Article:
makes a nice noncompressible strong core
. It's a really crappy core
if you have leaks
, however. If there is a leak, water
is transmitted along the grain and you can end up with a totally rotten core with just one leak. Balsa, on the other hand, does not wick the water
from the leaky area. It will rot
but at at a way slower rate than a plywood deck.
Westsails, for one, had a real problem with the plywood core on the boats with teak decks. They screwed the teak down with more than a thousand fasteners. Almost guaranteed to be a problem. Most of the new boats are built with the teak epoxied to the fiberglas underlayment so no screws. Unfortunately, the teak is not 3/4" but a 1/2" or much thinner and wears out relatively quickly.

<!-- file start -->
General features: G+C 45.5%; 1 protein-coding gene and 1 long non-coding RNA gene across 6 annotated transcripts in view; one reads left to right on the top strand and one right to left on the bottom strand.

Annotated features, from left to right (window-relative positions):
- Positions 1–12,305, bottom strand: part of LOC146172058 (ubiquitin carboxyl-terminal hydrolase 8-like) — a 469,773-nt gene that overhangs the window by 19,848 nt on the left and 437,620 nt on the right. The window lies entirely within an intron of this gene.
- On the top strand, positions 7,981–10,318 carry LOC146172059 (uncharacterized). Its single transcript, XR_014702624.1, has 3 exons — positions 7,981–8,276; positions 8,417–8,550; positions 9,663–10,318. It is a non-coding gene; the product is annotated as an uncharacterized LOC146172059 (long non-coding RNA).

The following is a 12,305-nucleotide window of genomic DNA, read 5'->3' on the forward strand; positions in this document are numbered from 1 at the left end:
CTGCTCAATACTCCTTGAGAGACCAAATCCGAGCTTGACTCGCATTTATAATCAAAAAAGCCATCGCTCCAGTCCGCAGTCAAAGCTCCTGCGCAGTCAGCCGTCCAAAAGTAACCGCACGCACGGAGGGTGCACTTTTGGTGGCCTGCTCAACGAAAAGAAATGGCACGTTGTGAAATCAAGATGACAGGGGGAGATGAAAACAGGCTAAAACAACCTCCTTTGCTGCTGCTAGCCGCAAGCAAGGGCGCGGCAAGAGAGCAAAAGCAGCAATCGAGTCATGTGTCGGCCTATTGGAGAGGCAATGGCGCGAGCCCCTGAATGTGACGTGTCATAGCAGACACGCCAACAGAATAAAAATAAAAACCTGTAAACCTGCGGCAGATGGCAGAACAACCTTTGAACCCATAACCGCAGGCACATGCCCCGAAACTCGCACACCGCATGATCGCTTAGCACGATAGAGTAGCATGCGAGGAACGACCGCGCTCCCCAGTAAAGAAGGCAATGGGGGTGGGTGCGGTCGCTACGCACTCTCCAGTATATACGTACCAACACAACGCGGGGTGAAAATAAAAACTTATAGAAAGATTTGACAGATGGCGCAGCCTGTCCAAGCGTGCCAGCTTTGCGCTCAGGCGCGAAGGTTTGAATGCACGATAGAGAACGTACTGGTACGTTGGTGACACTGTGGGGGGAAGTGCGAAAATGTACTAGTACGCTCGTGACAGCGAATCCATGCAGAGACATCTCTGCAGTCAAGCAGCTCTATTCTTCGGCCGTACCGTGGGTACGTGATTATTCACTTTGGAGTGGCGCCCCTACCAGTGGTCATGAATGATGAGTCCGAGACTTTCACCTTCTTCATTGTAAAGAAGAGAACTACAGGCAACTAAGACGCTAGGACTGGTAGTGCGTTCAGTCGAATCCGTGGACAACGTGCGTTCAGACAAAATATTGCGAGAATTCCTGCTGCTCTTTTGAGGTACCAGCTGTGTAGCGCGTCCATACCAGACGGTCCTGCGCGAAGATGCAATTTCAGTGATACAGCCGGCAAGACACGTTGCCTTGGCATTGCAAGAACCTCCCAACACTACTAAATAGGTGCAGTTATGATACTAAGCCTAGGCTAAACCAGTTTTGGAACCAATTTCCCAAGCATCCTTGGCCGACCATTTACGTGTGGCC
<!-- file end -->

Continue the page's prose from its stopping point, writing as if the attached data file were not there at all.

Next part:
A teak deck would be a non starter for me. Just too many EXPENSIVE maintenance
Teak is a nice non skid because it is skin friendly while being very effective at maintianing traction. To me, it is not worth the maintenance
and problems because of it's total unsuitability in the tropics. The wood deteriorates fairly quickly. A teak deck that is still in reasonable condition after 10 years where the sun shines 7/365 is almost unheard of. Worse, the teak soaks up heat that makes it too hot to walk on and transfers that heat to the interior
. Once hot, it acts as a heat sink that keeps the boat hot well into the evening.